side effect or an expected side effect,
when do they need to call the physician.
Unintended responses. Now, we're talking
about adverse effects. We're going to
start with CNS kind of problems. You know,
if your CNS is over-stimulated or under
stimulated, can cause seizures. We know a
lot of depression medications. One of the
side effects or the adverse things that
happen if some people feel like
they need to commit suicide, they would
need to make sure that the
physician knew about that. If it's a
medication that could cause seizures,
even though we kind of know that in the
back of our mind, seizures are a serious
adverse effect, so we'd want to
be prepared for that.
EPS. Hopefully, you remember what that
is, extrapyramidal symptoms.
That's when you get those tremors. If you
got a patient that develops that, one of the
medications that comes to mind and
should come to your mind is raglan.
If they're on that, again, that can cause a
lot of problems, the tremors, you know if
they have a job, that will affect
their job or just self-esteem.
What about anticholinergic effects? Things like
falls. Falls are a big thing. We don't want our
patients falling. We need to watch for
them. Or vision changes. If they're
having blurred vision, we want to make
sure that we know that before we send
them out driving or if they work somewhere
where that's going to be
detrimental. Cardiovascular changes. Again,
you give a patient a medication. If it
drops their blood pressure, we worry about falls.
Those are all things that we
need to make sure that we're keeping in mind,
especially for our beta blockers and
our ACE inhibitors, the first time they take a
dose. Those are adverse effects
that don't happen to everybody. But if they
do, we need to know about those.
And then GI problems. People always think
about nausea and vomiting, but don't forget a
lot of the antibiotics cause diarrhea. And so if
you have a patient that's
maybe emaciated or malnourished, you're
going to want to know if they're having
severe diarrhea. So make sure you review that.
And then you got hematological.
Blood. A lot of the medications will cause
a decrease in blood cells. And so
we need to be watching our labs. Hepatic system.
Because of that first past effect
that we talked about, if their liver is
compromised either from cirrhosis or
hepatitis or just age, we want to make sure
that we know that there's going to
be a build up of drugs. What about the
kidneys? We know that all of our
medications are excreted through the kidneys.
So, what do we need to watch for
in our patients with normal kidneys and our
patients that are already in kidney
failure? And then the skin. We're always
watching for rashes. We're always
watching for infection. So again, what do
I need to be thinking about with this
patient that could happen because of the
adverse effects of their medications?
So, toxicity. Some drugs should commonly
come to your mind on what are common
drugs that people get into little trouble
with by taking too many,
acetaminophen right at the top. We know that
a daily dose of acetaminophen
is 4000 grams.
We need to teach our patients that anything
over that causes toxicity to
the liver. It's not the Tylenol itself,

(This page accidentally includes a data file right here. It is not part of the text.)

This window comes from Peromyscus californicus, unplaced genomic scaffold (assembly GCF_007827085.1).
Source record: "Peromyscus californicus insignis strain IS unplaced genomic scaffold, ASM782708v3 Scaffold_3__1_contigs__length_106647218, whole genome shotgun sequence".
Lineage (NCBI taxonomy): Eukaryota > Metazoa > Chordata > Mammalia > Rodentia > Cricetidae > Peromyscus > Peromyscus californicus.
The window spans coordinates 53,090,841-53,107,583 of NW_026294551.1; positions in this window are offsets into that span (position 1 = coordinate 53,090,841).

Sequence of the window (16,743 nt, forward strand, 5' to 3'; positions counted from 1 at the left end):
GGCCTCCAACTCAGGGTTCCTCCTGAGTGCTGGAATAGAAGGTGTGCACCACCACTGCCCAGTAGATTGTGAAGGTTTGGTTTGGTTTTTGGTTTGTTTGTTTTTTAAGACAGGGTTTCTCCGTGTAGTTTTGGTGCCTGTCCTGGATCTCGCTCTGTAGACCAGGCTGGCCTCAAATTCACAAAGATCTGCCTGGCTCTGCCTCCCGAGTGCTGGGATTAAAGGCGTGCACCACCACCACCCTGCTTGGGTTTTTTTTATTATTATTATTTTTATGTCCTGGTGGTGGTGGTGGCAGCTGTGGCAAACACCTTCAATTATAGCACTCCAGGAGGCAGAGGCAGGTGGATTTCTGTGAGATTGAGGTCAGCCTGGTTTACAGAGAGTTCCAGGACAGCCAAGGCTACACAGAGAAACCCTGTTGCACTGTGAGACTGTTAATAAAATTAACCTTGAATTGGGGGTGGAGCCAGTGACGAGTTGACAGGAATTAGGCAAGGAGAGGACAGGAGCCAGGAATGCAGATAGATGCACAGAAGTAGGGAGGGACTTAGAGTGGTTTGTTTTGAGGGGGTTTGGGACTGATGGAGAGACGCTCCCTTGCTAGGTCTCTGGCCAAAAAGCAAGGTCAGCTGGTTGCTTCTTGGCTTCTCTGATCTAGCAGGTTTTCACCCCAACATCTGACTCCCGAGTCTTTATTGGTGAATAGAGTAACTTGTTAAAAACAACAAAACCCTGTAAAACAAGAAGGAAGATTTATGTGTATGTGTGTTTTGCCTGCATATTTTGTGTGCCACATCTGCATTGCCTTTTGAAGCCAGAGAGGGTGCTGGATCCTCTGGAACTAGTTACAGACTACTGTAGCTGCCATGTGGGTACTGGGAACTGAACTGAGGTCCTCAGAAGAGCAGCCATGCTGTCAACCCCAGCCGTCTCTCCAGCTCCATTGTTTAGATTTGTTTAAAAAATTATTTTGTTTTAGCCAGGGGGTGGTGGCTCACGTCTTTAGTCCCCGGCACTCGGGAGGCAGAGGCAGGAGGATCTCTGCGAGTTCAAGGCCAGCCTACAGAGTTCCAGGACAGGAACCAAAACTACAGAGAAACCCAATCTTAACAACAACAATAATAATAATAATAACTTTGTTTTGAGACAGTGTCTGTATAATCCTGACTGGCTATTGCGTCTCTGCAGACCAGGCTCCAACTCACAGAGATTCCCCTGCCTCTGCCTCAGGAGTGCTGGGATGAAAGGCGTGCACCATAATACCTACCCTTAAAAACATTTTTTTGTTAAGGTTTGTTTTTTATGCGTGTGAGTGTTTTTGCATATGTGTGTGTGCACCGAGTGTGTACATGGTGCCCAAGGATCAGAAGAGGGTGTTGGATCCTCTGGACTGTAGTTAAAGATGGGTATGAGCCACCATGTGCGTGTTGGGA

it's the too much Tylenol that causes
the problem. What about digoxin? You need
to review to make sure that you remember
what a digitoxic patient looks like. And
one of the easy ones to remember is
the halo. Do they see the halo when they
look into the lights?
Do they have nausea? Because dig has such a
small therapeutic response,
it's important that we don't have our patients become toxic.
NSAIDS and aspirin,
again, too much can cause a lot of GI bleeding.
So make sure you're reviewing
that and you're looking through your drugs and
seeing which ones become toxic the
easiest. And then allergic reactions. Sometimes,
people are just allergic to
medications. But just remember, if they've only
had the dose one time, they can
still have a reaction the second time. So, if you
have drugs like penicillins or sulfa
drugs that are more commonly causing problems
with allergic reactions,
make sure you're staying with your patient.
But know what those are and know
how do I spot if somebody is having an allergic reaction.
You know, if they start complaining
of their lips tingling, if they start complaining
like it feels like their
tongue is swelling, that should send up red flags.
And remember, what's the first
thing you do? You stop the medication and
then you assess your patient.
You know, do they have a runny nose? Do they have sneezing?
Are their eyes watering? All those
things you need to be watching for because
maybe it's not a full-blown
anaphylactic shock. But any kind of allergic
reaction should send up red
flags that maybe the next dose could be
anaphylactic shock. Looking for skin, you know,
hives. Are they itching? Do they have
blistering? Are they weeping? Do they
have wheezing? Again, if you can hear them
breathing when you come into the room
wheezing, you need to stop the medication.
And then, pain, nausea, diarrhea. We need to
evaluate, is this an allergic reaction or is
this a side effect of the medication?
So again, doing a good thorough assessment
and making sure that you know whether
it's an allergic reaction or not before you give
that next dose. Carcinogenic. We can't always
know which drugs are going to cause cancer
or which drugs cause birth
defects. But you want to make sure that you're
looking in your drug book and
know that each drug is categorized
for birth defects.
Again, they're never going to ask you what the
level is of a certain drug, but